1. Prohormones and muscle stability and maintenance. Severe caloric restrictions wreak havoc on the body’s ability to hold muscle. Muscle burns calories. You have to hold it. The prohormones and SARM’s out now when cycled correctly will help guys hold their mass. There are numerous types so ask questions of knowledgeable people. We stock a large variety of the best ones out there.

 

  1. Try to get your carbs in the early meals throughout the day. I did this in the first 2 to 4 meals. The remaining meals were protein shakes with little or no carbs and the final meal being a salad with lean protein and light (I mean light dressing). If you are starving at bed time, have a half casein/half whey protein drink. You need the carbs early in the day. If you train at night switch one of your early meals with carbs for your post workout meal. You have to have carbs after training. This is one of the most optimal times for the body to take in nutrients and repair itself. The body wants the carbs first, but it will pull a lot more protein, mineral, vitamins, etc, in its quest for the carbs to replace glycogen stores.

 

  1.  What are clean carbs? I get asked this a lot. Clean carbs are the fuel the body can break down the fastest and use the most of. I tell people, the cleaner the fuel, the faster the burn. If you give the body lots of processed food like pasta, chips, candy, bread all have to be broken down and separate the chemicals and other additives, preservatives and if any suitable fuel is left then it can be used. The best sources are sweet potatoes, plain oatmeal, rice cakes and small red potatoes. Even dry pancake with no egg or butter are okay.  They were boring but easy to fix use and transport. You can use waxie maize for a carb source. It is a finely broken-down carb that the body can absorb easily. I tried a lot of different carbs but these worked well for me.  Understand the sources and life will be much easier for you as well.  If say you don’t have time, I will shoot you. I baked my potatoes and meat on Sunday while I watched TV, washed clothes, etc. Don’t tell me you don’t have time.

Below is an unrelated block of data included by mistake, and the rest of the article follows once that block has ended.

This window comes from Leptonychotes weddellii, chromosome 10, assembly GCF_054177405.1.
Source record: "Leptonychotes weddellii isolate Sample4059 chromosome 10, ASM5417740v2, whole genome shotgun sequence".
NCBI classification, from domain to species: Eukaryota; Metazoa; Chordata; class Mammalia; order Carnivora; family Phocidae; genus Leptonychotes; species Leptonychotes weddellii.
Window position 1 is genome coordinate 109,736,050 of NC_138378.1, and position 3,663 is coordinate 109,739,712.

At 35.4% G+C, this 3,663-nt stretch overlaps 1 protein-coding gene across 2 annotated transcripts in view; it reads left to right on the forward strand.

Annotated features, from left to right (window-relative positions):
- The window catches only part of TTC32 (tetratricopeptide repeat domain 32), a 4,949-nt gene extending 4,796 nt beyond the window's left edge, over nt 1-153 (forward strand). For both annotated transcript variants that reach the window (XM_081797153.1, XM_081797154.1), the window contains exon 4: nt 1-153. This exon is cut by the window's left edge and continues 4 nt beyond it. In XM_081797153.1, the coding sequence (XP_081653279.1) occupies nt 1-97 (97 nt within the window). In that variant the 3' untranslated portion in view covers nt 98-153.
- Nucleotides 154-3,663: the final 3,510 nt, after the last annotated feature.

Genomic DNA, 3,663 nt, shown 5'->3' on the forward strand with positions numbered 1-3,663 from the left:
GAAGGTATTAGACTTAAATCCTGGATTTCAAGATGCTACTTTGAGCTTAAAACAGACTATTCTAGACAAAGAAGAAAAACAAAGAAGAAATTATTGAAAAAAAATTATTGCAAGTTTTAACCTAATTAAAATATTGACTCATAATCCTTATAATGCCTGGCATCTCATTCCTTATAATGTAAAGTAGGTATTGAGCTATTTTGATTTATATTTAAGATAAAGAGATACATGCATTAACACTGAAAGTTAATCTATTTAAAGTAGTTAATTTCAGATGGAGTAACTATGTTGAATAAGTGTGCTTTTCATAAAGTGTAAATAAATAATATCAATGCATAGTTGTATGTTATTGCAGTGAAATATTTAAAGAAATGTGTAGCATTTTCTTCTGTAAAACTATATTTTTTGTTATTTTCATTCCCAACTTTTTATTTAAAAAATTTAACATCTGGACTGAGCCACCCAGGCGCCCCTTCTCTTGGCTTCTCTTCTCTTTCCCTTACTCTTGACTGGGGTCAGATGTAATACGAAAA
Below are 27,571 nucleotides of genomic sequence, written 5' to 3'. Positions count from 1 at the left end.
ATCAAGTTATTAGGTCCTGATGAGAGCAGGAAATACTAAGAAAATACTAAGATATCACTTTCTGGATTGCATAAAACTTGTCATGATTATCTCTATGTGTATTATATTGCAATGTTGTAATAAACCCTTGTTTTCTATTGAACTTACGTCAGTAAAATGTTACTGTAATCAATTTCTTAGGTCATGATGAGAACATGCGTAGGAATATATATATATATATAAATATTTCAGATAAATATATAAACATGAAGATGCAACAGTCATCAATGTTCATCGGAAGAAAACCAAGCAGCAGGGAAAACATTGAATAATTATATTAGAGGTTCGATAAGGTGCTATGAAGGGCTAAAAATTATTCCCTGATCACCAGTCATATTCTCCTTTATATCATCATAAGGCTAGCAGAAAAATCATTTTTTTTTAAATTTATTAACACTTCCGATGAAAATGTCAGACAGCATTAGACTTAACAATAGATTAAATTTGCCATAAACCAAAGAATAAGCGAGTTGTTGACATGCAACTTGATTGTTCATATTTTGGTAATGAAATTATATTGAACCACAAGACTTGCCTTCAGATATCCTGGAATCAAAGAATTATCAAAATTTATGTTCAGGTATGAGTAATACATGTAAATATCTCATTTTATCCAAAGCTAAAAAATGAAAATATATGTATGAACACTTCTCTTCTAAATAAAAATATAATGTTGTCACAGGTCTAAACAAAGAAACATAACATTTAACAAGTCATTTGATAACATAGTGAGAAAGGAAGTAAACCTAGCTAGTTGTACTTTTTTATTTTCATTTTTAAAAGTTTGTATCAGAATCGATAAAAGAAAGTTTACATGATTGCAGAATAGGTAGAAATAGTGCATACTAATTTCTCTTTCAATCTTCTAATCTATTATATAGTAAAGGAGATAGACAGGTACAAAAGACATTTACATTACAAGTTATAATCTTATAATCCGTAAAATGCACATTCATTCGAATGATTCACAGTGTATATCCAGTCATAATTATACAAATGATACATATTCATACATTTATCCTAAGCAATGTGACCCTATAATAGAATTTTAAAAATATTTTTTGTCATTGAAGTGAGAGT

1.  Electrolyte shooters, BCAAs, creatine, glutamine.  These are all beneficial in any training program but even more so during weight loss and diet. Electrolyte products like the Nuun tabs are a great way to stay hydrated and prevent cramping during your long bouts of cardio or if you can’t get all your water in everyday. They taste bad but do a great job. BCAA’s are essential amino acids your body need but can’t make on its own. These are vital for boosting your training energy, volume and helping the body to repair itself and get you ready for your next weight training session. They are also great for endurance training. Creatine and glutamine also fall in the same category. Even though you get both of these from adequate protein sources additional supplementation will make a huge difference in recovery from hard weight training and cardio. Must haves in my book. A way to do this is combine them all with some protein and carbs like waxie maize or another carb drink and sip some before, during and after your training.